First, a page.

Women (or men) who have been out of the workforce for a few years to stay at home with children face many challenges during divorce. While the emotional struggle and legal hassle are foremost in most people’s minds as they begin the process, many soon realize the financial hardships can be the most significant.
We’ve often been asked about creating a budget for your post-divorce life, for example. One or both partners in a divorce typically leaves the house and find an apartment or rent a residence for the separation period. If you’re not working, you have the added trial of figuring out how to pay the rent with no recent income history.
Ways Rent an Apartment
Here are some steps you can take if you’re looking for an apartment but don’t have income:
- Talk to your lawyer. You might be able to secure alimony payments during the separation period. While alimony is less common than it used to be, such payments are possible if you are not working.
- Get someone to co-sign the lease. Many apartments will allow you to rent without proof of income as long as someone else also signs the lease. Think of it from their perspective: they don’t want to rent to you only to have to evict you later, which is a lot of time, money, and trouble for them. Your co-signer can vouch for you and show his or her credit to help you get settled.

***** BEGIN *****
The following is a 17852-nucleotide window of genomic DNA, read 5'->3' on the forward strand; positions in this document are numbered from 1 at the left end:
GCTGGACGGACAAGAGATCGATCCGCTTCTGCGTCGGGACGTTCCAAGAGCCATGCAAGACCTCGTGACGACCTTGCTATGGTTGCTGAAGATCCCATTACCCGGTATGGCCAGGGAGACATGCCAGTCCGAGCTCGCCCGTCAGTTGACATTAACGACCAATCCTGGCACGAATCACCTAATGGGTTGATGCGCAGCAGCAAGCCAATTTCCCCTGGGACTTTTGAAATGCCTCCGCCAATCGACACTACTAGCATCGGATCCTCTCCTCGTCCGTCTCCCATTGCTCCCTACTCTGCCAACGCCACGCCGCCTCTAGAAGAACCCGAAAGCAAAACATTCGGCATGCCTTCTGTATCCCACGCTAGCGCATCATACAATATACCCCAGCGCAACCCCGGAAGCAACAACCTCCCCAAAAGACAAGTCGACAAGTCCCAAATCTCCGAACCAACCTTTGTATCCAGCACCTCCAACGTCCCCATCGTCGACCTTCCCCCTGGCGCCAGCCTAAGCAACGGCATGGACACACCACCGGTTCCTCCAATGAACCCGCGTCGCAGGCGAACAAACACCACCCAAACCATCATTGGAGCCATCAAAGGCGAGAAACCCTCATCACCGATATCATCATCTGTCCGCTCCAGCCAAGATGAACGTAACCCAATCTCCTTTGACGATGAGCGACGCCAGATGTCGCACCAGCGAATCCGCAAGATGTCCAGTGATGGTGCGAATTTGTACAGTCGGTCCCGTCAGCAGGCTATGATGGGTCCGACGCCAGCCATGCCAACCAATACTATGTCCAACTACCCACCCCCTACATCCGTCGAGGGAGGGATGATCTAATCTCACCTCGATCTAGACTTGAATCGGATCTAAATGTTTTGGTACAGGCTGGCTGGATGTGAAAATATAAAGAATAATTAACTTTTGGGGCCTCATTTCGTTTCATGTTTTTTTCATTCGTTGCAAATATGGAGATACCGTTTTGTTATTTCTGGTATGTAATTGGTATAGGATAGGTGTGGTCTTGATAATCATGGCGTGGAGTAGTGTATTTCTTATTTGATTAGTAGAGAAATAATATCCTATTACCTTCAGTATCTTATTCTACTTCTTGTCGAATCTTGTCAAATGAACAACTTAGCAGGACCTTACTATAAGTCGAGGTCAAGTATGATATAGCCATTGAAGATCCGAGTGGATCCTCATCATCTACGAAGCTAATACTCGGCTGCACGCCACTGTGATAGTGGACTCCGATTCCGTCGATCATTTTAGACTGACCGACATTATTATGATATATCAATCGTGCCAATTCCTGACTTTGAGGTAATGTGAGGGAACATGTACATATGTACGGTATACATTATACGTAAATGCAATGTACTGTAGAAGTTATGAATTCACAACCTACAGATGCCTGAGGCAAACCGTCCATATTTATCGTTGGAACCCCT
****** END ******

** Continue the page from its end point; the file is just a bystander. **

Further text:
- Use savings. You and your partner probably have some cash stashed away. Talk to your lawyer and partner before spending it all, but some apartments will rent if you give them the first few payments up front.
- Get a job. This instruction sounds harsh sometimes, but the truth is, women can’t expect alimony. As we just stated, you might be able to secure some for a short period, but that support may not continue once the divorce is final. Although a lot depends on your circumstances, you are more than likely going to have to work at least part-time. If you can get a job before you move out of the house, you should be able to use a paycheck stub as income proof for your new apartment or rental.
- Use your networks. Your friends and family may know someone with a rental. Renting from a person rather than an apartment complex means less hassle regarding your employment history. He or she may still require a credit or background check, but if you come recommended and vouched for, you have a better chance.
- Consider staying with someone. Of course, if you have children who will live with you, staying with another person is not ideal. However, a family member with extra rooms may offer a place for a month or two as you get organized.
What’s your divorce question? You can get the answer straight from an attorney, a financial advisor, and a therapist during our monthly Raleigh divorce workshop, held on the second Saturday of every month.